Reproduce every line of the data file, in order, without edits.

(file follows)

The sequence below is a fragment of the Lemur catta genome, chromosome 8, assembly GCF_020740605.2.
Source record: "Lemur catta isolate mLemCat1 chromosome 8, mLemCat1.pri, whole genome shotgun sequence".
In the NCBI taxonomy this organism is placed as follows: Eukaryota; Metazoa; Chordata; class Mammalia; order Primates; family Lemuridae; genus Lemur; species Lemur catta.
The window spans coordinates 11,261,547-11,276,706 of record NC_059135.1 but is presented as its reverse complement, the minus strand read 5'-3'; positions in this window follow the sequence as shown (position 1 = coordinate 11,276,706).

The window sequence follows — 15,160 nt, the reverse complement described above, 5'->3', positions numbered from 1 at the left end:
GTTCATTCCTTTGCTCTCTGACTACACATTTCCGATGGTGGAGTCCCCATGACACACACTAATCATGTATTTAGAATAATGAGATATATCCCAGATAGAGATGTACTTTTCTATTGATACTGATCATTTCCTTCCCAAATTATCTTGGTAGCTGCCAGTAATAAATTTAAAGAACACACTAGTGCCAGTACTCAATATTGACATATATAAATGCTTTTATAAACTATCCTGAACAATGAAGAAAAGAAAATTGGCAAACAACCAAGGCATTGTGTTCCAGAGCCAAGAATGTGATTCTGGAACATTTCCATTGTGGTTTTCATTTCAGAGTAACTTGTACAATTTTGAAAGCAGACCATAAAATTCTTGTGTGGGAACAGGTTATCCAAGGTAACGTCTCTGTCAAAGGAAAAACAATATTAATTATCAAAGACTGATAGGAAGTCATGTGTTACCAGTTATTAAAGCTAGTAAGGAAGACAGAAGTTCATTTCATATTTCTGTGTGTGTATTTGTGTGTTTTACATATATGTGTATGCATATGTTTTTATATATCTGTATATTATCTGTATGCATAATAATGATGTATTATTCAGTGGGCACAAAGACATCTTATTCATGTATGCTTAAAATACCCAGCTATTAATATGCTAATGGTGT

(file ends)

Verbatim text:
The sequence below is a fragment of the Lemur catta genome, chromosome 8, assembly GCF_020740605.2.
Source record: "Lemur catta isolate mLemCat1 chromosome 8, mLemCat1.pri, whole genome shotgun sequence".
In the NCBI taxonomy this organism is placed as follows: Eukaryota; Metazoa; Chordata; class Mammalia; order Primates; family Lemuridae; genus Lemur; species Lemur catta.
The window spans coordinates 11,261,547-11,276,706 of record NC_059135.1 but is presented as its reverse complement, the minus strand read 5'-3'; positions in this window follow the sequence as shown (position 1 = coordinate 11,276,706).

The window sequence follows — 15,160 nt, the reverse complement described above, 5'->3', positions numbered from 1 at the left end:
GTTCATTCCTTTGCTCTCTGACTACACATTTCCGATGGTGGAGTCCCCATGACACACACTAATCATGTATTTAGAATAATGAGATATATCCCAGATAGAGATGTACTTTTCTATTGATACTGATCATTTCCTTCCCAAATTATCTTGGTAGCTGCCAGTAATAAATTTAAAGAACACACTAGTGCCAGTACTCAATATTGACATATATAAATGCTTTTATAAACTATCCTGAACAATGAAGAAAAGAAAATTGGCAAACAACCAAGGCATTGTGTTCCAGAGCCAAGAATGTGATTCTGGAACATTTCCATTGTGGTTTTCATTTCAGAGTAACTTGTACAATTTTGAAAGCAGACCATAAAATTCTTGTGTGGGAACAGGTTATCCAAGGTAACGTCTCTGTCAAAGGAAAAACAATATTAATTATCAAAGACTGATAGGAAGTCATGTGTTACCAGTTATTAAAGCTAGTAAGGAAGACAGAAGTTCATTTCATATTTCTGTGTGTGTATTTGTGTGTTTTACATATATGTGTATGCATATGTTTTTATATATCTGTATATTATCTGTATGCATAATAATGATGTATTATTCAGTGGGCACAAAGACATCTTATTCATGTATGCTTAAAATACCCAGCTATTAATATGCTAATGGTGT